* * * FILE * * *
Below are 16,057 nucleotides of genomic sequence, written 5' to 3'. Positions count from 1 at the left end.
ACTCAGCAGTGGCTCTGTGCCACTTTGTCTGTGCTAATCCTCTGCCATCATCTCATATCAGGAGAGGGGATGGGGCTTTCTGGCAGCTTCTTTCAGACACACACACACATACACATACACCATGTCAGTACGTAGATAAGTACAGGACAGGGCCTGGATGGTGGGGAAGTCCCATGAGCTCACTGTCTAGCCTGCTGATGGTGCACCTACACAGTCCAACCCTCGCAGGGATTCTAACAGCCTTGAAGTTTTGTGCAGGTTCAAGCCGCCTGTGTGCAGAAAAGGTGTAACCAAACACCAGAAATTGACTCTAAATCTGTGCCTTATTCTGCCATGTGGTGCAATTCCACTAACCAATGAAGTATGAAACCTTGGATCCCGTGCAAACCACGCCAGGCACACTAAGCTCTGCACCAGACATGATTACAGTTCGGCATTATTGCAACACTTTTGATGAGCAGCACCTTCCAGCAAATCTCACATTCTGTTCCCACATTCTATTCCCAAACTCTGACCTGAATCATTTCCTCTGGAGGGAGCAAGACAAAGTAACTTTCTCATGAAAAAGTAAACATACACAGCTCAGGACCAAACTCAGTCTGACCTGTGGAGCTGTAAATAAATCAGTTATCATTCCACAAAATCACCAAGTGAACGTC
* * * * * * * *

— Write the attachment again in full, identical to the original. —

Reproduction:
Below are 16,057 nucleotides of genomic sequence, written 5' to 3'. Positions count from 1 at the left end.
ACTCAGCAGTGGCTCTGTGCCACTTTGTCTGTGCTAATCCTCTGCCATCATCTCATATCAGGAGAGGGGATGGGGCTTTCTGGCAGCTTCTTTCAGACACACACACACATACACATACACCATGTCAGTACGTAGATAAGTACAGGACAGGGCCTGGATGGTGGGGAAGTCCCATGAGCTCACTGTCTAGCCTGCTGATGGTGCACCTACACAGTCCAACCCTCGCAGGGATTCTAACAGCCTTGAAGTTTTGTGCAGGTTCAAGCCGCCTGTGTGCAGAAAAGGTGTAACCAAACACCAGAAATTGACTCTAAATCTGTGCCTTATTCTGCCATGTGGTGCAATTCCACTAACCAATGAAGTATGAAACCTTGGATCCCGTGCAAACCACGCCAGGCACACTAAGCTCTGCACCAGACATGATTACAGTTCGGCATTATTGCAACACTTTTGATGAGCAGCACCTTCCAGCAAATCTCACATTCTGTTCCCACATTCTATTCCCAAACTCTGACCTGAATCATTTCCTCTGGAGGGAGCAAGACAAAGTAACTTTCTCATGAAAAAGTAAACATACACAGCTCAGGACCAAACTCAGTCTGACCTGTGGAGCTGTAAATAAATCAGTTATCATTCCACAAAATCACCAAGTGAACGTC